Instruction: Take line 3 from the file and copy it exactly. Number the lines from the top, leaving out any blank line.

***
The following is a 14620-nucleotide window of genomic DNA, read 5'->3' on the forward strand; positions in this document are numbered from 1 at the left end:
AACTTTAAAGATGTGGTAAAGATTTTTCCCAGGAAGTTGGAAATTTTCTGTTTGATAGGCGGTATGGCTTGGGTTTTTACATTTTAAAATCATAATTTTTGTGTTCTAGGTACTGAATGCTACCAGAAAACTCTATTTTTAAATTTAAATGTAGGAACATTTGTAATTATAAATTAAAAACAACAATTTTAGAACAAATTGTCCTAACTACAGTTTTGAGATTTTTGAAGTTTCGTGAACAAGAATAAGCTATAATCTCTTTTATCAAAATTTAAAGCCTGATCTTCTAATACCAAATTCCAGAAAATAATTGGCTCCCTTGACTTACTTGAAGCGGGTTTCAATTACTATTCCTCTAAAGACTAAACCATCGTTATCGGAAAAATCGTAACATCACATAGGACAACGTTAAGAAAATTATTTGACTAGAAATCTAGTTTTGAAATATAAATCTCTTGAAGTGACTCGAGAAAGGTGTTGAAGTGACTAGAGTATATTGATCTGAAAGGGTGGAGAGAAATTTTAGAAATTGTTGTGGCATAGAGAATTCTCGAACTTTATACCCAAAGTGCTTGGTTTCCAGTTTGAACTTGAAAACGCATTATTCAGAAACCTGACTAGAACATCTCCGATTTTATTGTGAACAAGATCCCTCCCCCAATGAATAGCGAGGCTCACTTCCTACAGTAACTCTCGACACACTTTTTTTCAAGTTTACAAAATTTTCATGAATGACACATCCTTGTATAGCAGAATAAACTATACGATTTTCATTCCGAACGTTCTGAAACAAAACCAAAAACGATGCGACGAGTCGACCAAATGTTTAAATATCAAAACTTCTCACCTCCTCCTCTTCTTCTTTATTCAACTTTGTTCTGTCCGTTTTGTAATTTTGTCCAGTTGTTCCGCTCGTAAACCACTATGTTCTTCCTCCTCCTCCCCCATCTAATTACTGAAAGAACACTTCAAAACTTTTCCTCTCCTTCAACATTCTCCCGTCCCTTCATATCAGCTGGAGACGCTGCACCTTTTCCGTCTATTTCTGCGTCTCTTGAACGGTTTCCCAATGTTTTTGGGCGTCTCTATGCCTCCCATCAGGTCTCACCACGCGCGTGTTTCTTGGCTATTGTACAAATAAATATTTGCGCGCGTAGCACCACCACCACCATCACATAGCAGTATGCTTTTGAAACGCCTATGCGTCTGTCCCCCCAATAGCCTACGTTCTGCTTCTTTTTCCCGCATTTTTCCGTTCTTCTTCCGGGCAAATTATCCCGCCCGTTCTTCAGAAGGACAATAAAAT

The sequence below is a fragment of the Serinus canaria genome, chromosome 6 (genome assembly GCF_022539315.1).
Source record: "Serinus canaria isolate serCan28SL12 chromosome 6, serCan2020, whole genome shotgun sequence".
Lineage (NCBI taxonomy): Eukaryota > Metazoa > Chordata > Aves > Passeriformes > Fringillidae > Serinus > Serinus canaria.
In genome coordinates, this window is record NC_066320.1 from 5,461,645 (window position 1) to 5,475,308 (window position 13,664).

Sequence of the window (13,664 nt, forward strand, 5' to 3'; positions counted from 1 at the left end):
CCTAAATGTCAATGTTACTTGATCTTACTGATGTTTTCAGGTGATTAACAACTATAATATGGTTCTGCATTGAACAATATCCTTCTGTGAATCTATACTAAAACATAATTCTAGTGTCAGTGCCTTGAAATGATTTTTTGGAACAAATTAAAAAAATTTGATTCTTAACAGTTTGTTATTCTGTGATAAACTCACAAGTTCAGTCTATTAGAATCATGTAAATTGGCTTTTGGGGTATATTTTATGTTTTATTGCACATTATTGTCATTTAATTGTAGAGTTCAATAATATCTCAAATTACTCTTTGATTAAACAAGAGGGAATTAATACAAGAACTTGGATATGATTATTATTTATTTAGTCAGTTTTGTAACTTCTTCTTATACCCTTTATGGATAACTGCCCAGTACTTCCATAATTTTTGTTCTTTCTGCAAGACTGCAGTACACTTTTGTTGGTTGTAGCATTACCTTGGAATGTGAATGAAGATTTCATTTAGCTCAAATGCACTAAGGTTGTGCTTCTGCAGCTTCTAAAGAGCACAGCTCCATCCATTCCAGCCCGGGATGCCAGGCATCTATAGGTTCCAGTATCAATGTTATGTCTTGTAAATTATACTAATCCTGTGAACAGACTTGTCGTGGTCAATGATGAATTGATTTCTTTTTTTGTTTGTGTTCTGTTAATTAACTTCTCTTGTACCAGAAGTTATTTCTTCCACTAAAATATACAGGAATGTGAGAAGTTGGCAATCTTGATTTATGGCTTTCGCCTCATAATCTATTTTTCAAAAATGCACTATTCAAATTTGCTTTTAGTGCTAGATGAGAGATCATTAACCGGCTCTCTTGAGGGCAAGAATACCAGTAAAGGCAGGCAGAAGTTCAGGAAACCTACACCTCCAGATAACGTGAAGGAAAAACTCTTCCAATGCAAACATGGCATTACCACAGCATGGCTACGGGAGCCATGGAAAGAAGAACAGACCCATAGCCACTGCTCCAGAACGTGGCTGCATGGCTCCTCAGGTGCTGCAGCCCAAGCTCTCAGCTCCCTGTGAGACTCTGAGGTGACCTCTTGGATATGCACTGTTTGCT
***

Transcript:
The sequence below is a fragment of the Serinus canaria genome, chromosome 6 (genome assembly GCF_022539315.1).